Interview: Life of Agony's Alan Robert Discusses His New Horror Comic, 'Crawl to Me'
The Life Of Agony bassist discusses his new comic series, "Crawl to Me." Plus enter to win a custom Dean Deceiver X designed by Robert.
Best known as the vocalist/bassist for hardcore stalwarts Life of Agony, Alan Robert has also of late been cranking out wicked horror comics.
Here, Robert describes his history with the medium and his transformation into a full-fledged comic author and illustrator.
Also make sure to enter for a chance to win a custom 'Crawl to Me' Dean Deceiver X designed by Alan Robert, and check out the gallery of Robert's comics below.
GUITAR WORLD: When did you first get into comics?
ALAN ROBERT I must've been nine or ten years old when my dad broke out his old, weathered cardboard box full of Silver Age comics for me to look at. I'm talking about books like Spiderman #1, early issues of Fantastic Four and The Incredible Hulk, as well as stacks of vintage Detective and Action Comics starring Batman and Superman. I was blown away by the loads of books he'd saved. It made a huge impression on me. I was already drawing pretty well for my age at the time, so seeing those books inspired me to create my own stories for characters I came up with. Later on, in my teenage years, I started my own collection, picking up books like The Punisher and hittin' the NY Comic Cons to get my comics signed by the artists.
Our audience primarily knows you as a musician, but you’ve also become well known in the comic world. Can you describe the chain of events that led you to create and publish your own graphic novels?
Well, even before Life of Agony got signed to Roadrunner Records in '92, I had gone to art school on a scholarship here in New York. I intended on becoming a comic artist and was taught by legendary Thor artist, Walt Simonson. The year I graduated was the same year the band got signed, so I had to make a choice: comics or music. Well, I basically jumped in the van and never looked back. LOA built our music career, year after year, recording several albums and touring all over the world, but I never lost my passion for making comics. I continued to develop this one idea, called Wire Hangers, on the road and in the studio. Eventually, in 2009, I finally got it to the point where I was ready to present it to publishers.
I remember setting up a Twitter account that year and I began following my favorite comic artists and authors. One of those authors also happen to be Chris Ryall, the Editor In Chief of IDW Publishing. He really dug the animated short I created for Wire Hangers that was posted on my site and soon after, we had a deal in place. It happened very quickly once I put the idea out there and I was so grateful to be published, especially by my favorite comics publisher. IDW is an award-winning publisher who puts out books like 30 Days of Night, Transformers, True Blood and Locke & Key.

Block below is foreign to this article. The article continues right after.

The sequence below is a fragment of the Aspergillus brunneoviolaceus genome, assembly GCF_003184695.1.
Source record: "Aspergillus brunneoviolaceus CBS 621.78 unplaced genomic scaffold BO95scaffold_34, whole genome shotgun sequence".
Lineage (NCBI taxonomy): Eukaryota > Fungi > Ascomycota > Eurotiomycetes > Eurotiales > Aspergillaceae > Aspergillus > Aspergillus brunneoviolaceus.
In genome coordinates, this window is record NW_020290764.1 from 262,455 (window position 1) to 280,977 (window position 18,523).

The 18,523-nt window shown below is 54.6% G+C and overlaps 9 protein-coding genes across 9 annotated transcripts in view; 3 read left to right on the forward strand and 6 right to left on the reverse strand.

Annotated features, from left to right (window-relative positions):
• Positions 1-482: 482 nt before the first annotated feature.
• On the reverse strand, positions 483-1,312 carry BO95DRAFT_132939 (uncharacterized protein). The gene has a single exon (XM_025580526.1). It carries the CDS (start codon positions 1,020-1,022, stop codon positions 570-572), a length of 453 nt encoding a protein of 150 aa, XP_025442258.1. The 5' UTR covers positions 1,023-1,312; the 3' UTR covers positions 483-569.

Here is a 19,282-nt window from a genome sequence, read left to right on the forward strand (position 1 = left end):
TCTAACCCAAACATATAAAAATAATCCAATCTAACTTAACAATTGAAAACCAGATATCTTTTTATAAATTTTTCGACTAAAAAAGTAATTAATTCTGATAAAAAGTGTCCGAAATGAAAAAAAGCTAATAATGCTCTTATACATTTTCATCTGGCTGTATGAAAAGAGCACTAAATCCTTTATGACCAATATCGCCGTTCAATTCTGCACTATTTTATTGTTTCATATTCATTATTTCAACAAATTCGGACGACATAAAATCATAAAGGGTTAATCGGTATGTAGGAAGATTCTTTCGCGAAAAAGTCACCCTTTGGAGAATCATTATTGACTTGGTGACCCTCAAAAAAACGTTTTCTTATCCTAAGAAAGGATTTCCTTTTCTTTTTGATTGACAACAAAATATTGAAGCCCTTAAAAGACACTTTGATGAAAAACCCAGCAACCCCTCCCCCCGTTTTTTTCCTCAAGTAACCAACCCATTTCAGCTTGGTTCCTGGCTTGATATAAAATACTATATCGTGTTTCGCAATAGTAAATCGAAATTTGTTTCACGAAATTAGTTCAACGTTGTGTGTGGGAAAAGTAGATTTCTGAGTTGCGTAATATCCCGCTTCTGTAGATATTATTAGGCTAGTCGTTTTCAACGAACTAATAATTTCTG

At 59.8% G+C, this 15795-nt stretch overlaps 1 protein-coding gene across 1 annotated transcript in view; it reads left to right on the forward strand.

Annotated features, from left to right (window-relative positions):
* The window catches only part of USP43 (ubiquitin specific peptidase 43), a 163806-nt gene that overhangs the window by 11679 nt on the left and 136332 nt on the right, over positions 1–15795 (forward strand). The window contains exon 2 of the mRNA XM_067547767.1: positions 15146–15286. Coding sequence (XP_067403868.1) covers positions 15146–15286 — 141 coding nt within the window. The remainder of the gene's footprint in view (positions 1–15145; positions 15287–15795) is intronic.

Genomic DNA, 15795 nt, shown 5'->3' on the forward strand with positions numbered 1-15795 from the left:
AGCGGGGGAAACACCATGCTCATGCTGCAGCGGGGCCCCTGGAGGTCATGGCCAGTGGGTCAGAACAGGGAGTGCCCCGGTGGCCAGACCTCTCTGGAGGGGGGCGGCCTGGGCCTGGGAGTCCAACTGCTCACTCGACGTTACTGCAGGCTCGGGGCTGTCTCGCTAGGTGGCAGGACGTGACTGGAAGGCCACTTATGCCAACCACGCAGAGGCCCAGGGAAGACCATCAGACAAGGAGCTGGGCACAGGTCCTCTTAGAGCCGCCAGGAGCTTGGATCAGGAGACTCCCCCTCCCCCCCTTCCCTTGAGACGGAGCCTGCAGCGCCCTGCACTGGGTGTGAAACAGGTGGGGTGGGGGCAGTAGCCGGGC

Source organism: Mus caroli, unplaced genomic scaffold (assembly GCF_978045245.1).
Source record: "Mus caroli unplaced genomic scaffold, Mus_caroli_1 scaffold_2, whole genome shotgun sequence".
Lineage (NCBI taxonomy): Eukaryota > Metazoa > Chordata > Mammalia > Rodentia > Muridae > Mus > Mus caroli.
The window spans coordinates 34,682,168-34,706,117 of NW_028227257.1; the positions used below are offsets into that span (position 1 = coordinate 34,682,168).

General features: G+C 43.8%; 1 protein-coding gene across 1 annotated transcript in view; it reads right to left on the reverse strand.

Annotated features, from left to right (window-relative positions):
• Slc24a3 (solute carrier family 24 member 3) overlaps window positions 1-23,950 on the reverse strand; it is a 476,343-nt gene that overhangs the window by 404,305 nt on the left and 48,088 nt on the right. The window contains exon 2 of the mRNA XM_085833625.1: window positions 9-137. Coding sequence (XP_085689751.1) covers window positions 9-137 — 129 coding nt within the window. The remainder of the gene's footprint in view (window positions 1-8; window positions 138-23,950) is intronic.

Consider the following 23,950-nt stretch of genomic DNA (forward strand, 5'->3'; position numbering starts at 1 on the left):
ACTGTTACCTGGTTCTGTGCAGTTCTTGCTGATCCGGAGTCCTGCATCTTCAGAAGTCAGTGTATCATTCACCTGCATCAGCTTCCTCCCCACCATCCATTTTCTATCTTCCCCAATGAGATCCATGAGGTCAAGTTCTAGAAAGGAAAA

Once Wire Hangers came out, it was received extremely well by horror and comic fans and went on to win the 2010 Cover of the Year Award by ComicMonsters.com. That was a huge achievement for me, being it was my first series. We actually beat out established books and franchises like Vampirella and Aliens Vs. Predator. It was really amazing. Now, IDW just released the first book of my second horror series, Crawl to Me. The reviews have been incredible and some movie makers have already approached me with interest in adapting it into a feature film. So, we shall see...
You illustrated and wrote Crawl to Me. What’s the most challenging part of putting these graphic novels together?
The hardest part about creating these books is hitting the print deadlines. Somehow, I always manage to hand 'em in on time, but man, it's tough. I literally do everything you see in the book, the writing, the penciling, the inking, the coloring, the lettering and the book layout. Thankfully, I have some guest cover artists to contribute some variant cover art because each issue is published with three different covers. You see, with comics, usually there's a whole team of people in place that deliver the art and story to the publisher. But, I found that I work best solo. Working this way gives me complete creative freedom to tell the stories the way that I envision them in my head.
My process is not typical at all, either. Because I don't hand off the script to a penciler to draw, I don't find that I need to write a panel by panel script. I generally write a short book outline describing the key points I want to hit in those 22 pages per issue. Then I create thumbnail drawings of how the pages will flow, and then I'll create the finished art. It is only at that stage, when the art is complete, that I write the dialogue for the characters. Most people would think that that is a backwards approach, but because I have the whole story brewing in my head already, it's what works best for me. It's really strange, I know.
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